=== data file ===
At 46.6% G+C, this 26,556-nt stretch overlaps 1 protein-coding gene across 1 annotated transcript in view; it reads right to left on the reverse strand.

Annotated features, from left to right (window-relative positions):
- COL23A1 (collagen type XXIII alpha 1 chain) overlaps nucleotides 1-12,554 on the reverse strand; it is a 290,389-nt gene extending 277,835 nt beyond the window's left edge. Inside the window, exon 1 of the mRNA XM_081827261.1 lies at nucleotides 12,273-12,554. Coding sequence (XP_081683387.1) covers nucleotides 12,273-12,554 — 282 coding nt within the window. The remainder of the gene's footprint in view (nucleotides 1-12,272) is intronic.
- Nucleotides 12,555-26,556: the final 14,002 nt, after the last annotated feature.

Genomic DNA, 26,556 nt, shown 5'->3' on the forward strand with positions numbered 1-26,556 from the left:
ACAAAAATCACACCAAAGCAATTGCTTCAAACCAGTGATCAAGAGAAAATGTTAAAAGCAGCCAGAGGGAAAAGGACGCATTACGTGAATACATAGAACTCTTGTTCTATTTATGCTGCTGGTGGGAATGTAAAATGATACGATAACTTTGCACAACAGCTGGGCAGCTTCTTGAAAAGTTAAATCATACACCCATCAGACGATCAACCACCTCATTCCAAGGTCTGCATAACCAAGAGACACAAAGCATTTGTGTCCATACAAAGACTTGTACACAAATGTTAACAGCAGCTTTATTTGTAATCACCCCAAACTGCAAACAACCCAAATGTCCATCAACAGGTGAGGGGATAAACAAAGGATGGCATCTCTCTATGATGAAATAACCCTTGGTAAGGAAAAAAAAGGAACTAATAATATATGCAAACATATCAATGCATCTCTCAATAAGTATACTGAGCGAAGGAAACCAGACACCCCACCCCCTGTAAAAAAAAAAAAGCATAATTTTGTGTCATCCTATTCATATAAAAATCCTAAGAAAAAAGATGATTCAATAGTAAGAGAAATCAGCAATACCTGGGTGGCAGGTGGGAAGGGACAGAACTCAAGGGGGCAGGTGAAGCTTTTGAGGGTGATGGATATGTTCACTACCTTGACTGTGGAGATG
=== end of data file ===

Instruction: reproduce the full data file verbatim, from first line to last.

At 46.6% G+C, this 26,556-nt stretch overlaps 1 protein-coding gene across 1 annotated transcript in view; it reads right to left on the reverse strand.

Annotated features, from left to right (window-relative positions):
- COL23A1 (collagen type XXIII alpha 1 chain) overlaps nucleotides 1-12,554 on the reverse strand; it is a 290,389-nt gene extending 277,835 nt beyond the window's left edge. Inside the window, exon 1 of the mRNA XM_081827261.1 lies at nucleotides 12,273-12,554. Coding sequence (XP_081683387.1) covers nucleotides 12,273-12,554 — 282 coding nt within the window. The remainder of the gene's footprint in view (nucleotides 1-12,272) is intronic.
- Nucleotides 12,555-26,556: the final 14,002 nt, after the last annotated feature.

Genomic DNA, 26,556 nt, shown 5'->3' on the forward strand with positions numbered 1-26,556 from the left:
ACAAAAATCACACCAAAGCAATTGCTTCAAACCAGTGATCAAGAGAAAATGTTAAAAGCAGCCAGAGGGAAAAGGACGCATTACGTGAATACATAGAACTCTTGTTCTATTTATGCTGCTGGTGGGAATGTAAAATGATACGATAACTTTGCACAACAGCTGGGCAGCTTCTTGAAAAGTTAAATCATACACCCATCAGACGATCAACCACCTCATTCCAAGGTCTGCATAACCAAGAGACACAAAGCATTTGTGTCCATACAAAGACTTGTACACAAATGTTAACAGCAGCTTTATTTGTAATCACCCCAAACTGCAAACAACCCAAATGTCCATCAACAGGTGAGGGGATAAACAAAGGATGGCATCTCTCTATGATGAAATAACCCTTGGTAAGGAAAAAAAAGGAACTAATAATATATGCAAACATATCAATGCATCTCTCAATAAGTATACTGAGCGAAGGAAACCAGACACCCCACCCCCTGTAAAAAAAAAAAAGCATAATTTTGTGTCATCCTATTCATATAAAAATCCTAAGAAAAAAGATGATTCAATAGTAAGAGAAATCAGCAATACCTGGGTGGCAGGTGGGAAGGGACAGAACTCAAGGGGGCAGGTGAAGCTTTTGAGGGTGATGGATATGTTCACTACCTTGACTGTGGAGATG